What is the future of food?

Despite having visible positive effects, Modern Farming has many invisible effects that could be costly.


Ahren Muehleisen

Vacant and distrubed fields are highly prone to erosion, significantly decreasing soil health.

When driving through Iowa, Illinois, and Neraska, you will likely see one thing, monoculture fields filled with corn.

GMO corn along with massive farming equipment was heavily introduced in the late 1900’s and has made huge strides for food. Now, one field can create massive amounts of corn from a single field to feed animals and humans. This practice is known as modern farming. But what was not known about modern farming is that it actually harms the environment. The use of tilling discs and synthetic fertilizers are harmful to the soil and the environment. When a modern farmer goes to plant crops in the spring, they will typically run a disk through their fields, then go along and plant either corn or beans, then harvest their crop later in the fall. This is what a large majority of American farmers use to farm their land. But, what they don’t realize is that through tilling their fields, they severely disturb the soil and release carbon into the atmosphere. Modern farming and tilling has an enormous effect on the topsoil.

Typically, crops are planted only from spring to fall. By only having crops in the ground from around June-October, the topsoil of America is exposed and vulnerable to the elements for almost half of the year. This causes extreme amounts of erosion due to wind and rain. The problem with this is that the farmers’ ground gets worse and worse year after year because rich soil is lost.

According to a study by Eric Verso from Stanford University, the United States is losing about 1% of its topsoil every year due to erosion. This may not sound like a lot, but it is eroding at a rate 10% faster than soil replenishment.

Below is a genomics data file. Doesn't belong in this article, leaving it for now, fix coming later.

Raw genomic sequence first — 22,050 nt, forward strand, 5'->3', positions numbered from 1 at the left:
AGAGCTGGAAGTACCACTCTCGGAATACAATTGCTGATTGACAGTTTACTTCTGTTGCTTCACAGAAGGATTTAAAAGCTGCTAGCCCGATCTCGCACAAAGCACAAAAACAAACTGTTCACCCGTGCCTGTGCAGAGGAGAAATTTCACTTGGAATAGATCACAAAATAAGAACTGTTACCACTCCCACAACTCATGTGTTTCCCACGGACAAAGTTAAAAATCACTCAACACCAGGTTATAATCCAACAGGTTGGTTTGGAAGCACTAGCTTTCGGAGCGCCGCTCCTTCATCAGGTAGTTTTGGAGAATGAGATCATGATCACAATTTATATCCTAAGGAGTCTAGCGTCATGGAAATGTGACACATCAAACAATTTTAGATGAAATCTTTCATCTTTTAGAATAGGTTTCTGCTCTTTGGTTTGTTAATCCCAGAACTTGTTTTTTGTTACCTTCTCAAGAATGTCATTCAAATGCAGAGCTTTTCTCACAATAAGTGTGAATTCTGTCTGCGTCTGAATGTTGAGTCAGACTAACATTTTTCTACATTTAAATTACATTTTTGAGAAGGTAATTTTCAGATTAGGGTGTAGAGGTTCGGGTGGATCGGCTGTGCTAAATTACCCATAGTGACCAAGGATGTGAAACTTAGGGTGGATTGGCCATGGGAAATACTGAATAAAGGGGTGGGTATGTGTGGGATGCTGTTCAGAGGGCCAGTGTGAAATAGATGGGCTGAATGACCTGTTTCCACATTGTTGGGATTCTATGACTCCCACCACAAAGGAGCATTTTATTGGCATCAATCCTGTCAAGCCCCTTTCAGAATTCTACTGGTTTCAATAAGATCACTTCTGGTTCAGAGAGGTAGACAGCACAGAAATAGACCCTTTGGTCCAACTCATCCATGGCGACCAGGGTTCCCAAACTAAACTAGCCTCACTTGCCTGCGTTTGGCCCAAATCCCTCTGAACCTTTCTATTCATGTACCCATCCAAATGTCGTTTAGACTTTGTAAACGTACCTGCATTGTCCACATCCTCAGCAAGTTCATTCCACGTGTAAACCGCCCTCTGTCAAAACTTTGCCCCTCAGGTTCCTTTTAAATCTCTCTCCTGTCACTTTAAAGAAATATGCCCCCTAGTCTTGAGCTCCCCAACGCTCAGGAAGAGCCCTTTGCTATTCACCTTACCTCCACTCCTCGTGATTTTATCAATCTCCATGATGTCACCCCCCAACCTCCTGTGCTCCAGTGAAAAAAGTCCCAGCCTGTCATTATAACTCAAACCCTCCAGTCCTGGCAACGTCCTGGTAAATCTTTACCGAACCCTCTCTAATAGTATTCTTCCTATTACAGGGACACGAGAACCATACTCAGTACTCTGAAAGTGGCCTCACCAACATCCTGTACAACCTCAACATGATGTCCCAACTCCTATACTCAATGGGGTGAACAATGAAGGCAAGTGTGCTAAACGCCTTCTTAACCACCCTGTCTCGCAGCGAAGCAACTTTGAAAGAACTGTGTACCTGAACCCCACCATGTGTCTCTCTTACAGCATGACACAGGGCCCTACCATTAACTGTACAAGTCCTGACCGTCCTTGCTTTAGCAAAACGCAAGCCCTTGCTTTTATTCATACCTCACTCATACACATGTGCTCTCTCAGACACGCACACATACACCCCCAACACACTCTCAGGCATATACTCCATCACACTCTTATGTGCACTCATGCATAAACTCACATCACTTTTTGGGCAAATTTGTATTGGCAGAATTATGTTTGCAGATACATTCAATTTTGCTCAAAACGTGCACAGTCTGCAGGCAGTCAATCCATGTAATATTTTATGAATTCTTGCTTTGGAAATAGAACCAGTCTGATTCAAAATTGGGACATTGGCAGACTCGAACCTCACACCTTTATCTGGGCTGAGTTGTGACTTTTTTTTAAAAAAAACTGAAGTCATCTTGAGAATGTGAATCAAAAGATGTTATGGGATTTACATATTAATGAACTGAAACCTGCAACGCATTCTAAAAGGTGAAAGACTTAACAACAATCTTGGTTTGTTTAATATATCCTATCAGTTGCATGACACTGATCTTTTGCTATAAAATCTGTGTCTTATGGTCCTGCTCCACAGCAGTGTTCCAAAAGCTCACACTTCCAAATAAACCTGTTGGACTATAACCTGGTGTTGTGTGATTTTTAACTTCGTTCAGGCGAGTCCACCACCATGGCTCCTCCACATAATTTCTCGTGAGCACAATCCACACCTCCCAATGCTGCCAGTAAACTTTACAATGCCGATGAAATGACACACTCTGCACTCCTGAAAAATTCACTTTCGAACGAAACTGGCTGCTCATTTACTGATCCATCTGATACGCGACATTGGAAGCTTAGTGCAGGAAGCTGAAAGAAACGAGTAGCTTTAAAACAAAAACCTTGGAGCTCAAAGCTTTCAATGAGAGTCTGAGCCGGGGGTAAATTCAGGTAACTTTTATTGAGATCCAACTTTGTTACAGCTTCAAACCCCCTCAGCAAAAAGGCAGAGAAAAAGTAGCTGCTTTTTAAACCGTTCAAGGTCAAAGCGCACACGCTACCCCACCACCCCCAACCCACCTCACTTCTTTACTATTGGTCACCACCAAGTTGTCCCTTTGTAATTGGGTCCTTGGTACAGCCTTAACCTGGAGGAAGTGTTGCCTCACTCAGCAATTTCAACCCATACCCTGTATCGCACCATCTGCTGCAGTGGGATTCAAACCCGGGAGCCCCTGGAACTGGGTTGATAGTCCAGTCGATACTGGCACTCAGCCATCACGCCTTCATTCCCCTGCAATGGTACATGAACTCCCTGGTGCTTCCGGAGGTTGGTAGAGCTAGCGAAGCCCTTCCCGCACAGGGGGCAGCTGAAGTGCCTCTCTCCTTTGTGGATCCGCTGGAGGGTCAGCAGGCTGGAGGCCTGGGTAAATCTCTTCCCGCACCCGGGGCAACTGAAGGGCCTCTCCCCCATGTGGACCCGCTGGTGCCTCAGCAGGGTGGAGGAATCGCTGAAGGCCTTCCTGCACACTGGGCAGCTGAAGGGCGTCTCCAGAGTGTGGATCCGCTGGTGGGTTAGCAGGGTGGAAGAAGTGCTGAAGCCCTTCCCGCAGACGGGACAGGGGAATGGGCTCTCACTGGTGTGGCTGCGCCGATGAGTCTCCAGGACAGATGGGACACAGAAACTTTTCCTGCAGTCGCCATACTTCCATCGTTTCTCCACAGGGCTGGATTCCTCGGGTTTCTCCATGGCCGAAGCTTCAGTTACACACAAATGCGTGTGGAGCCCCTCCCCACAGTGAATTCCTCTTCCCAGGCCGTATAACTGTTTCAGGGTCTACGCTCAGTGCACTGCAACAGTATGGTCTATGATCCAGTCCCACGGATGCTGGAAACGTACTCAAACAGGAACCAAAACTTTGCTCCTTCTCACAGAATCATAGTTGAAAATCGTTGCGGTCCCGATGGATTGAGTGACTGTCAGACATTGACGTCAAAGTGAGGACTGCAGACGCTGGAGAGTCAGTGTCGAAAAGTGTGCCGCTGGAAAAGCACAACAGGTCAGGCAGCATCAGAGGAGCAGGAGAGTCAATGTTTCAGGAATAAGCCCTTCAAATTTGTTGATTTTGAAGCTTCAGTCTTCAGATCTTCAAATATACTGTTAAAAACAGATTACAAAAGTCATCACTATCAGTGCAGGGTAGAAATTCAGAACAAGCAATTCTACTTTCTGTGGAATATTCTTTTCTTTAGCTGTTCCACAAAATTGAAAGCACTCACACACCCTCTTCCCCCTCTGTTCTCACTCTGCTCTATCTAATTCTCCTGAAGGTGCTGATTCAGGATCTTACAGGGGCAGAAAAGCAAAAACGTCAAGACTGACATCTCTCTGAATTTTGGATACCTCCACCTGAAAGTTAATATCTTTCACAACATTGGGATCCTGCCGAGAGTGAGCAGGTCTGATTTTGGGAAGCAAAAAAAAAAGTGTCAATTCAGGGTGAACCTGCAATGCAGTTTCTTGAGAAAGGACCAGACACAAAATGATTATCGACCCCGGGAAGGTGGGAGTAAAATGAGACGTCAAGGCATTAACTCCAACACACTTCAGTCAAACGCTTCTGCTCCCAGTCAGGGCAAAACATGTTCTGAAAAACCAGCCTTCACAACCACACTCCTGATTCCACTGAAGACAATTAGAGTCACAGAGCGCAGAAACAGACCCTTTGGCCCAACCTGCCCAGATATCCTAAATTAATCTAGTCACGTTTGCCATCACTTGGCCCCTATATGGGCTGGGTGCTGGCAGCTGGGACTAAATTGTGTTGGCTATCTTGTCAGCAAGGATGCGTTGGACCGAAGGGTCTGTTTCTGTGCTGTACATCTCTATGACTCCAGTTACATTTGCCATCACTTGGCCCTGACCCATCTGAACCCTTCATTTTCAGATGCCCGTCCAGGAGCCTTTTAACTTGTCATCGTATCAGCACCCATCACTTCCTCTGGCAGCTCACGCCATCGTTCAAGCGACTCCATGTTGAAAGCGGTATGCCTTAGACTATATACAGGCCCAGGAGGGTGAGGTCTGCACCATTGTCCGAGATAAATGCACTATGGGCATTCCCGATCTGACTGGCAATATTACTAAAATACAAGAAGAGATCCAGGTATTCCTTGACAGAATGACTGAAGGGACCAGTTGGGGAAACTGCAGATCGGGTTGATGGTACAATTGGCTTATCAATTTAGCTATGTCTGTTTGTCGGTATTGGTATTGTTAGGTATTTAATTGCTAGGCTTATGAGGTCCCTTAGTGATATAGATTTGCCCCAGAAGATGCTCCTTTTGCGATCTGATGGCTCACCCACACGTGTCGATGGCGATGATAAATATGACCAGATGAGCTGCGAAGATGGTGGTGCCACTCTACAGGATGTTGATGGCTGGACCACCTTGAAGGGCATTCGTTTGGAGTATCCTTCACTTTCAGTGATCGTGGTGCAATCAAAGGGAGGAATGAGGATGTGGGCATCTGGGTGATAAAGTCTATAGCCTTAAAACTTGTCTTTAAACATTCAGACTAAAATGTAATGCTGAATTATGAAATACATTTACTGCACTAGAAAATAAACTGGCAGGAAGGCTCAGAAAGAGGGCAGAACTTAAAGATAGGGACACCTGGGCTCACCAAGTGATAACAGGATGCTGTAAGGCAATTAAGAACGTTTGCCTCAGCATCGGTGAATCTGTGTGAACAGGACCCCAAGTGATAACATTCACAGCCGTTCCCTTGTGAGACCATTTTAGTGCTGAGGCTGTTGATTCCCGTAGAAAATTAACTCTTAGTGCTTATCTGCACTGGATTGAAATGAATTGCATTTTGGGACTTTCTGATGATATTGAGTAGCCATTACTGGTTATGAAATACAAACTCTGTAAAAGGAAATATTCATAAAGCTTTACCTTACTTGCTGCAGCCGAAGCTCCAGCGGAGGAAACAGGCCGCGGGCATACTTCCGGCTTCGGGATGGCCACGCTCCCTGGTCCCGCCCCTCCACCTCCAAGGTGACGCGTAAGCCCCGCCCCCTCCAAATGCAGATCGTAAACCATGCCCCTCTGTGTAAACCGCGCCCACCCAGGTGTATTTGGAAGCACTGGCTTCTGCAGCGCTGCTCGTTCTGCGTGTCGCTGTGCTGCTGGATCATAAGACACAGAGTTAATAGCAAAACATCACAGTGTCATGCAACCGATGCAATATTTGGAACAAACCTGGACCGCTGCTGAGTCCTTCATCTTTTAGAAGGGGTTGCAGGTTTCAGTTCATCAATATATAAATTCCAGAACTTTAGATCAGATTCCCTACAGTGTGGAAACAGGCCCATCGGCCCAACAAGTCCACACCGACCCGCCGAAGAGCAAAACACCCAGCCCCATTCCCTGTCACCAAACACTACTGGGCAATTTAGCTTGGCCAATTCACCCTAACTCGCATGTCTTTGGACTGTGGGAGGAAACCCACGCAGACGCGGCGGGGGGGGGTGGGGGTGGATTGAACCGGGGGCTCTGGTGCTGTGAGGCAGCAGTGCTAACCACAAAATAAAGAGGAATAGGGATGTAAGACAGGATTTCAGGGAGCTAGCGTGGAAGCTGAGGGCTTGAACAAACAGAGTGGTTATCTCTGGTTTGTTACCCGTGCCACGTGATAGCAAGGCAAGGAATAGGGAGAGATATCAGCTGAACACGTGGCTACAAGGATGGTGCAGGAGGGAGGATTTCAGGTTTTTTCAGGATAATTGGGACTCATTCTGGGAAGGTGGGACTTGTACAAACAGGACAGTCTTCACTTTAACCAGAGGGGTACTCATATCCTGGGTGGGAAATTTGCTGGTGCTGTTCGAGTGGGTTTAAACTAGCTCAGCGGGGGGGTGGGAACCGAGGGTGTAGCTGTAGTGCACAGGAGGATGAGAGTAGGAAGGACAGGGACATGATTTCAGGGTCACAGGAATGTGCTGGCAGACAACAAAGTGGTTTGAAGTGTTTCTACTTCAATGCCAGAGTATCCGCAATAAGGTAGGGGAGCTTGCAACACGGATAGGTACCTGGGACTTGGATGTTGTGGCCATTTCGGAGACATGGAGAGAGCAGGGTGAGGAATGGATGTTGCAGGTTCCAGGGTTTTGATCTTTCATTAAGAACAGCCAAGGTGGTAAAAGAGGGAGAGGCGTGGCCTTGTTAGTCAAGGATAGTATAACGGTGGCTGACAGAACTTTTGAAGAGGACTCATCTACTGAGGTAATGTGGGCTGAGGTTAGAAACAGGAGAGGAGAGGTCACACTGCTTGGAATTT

Topsoil contains countless microbes and microorganisms that grow the crops and create a healthy ecosystem. It is vital to growing a good crop and getting a consistent yield. Topsoil also contains a vital nutrient to soil, Carbon. Carbon is sequestered in the soil and contributes to the overall soil and ecosystem health. But when one tills or discs the soil, the sequestered carbon is released into the atmosphere, essentially creating a double whammy. The Carbon is not in soil anymore, decreasing soil health, and also releasing carbon into the atmosphere which is a major contributor to global warming.

According to Environment Reports, Agriculture can contribute to 21% of global warming and environmental issues. The carbon released into the atmosphere pollutes the air and harms the environment which is slowly warming the earth. With almost every farm practicing modern farming, the effect compounds very quickly and is becoming a problem. For now, America’s food security is relatively safe. Farmers are still harvesting crops every year and new technology is constantly evolving to help crops grow in worse conditions. But, we can’t determine the future of America’s farming. At the current rate, we are destroying and wasting precious topsoil which is vital to growing crops. So this begs the question, what will food look like in 50 years?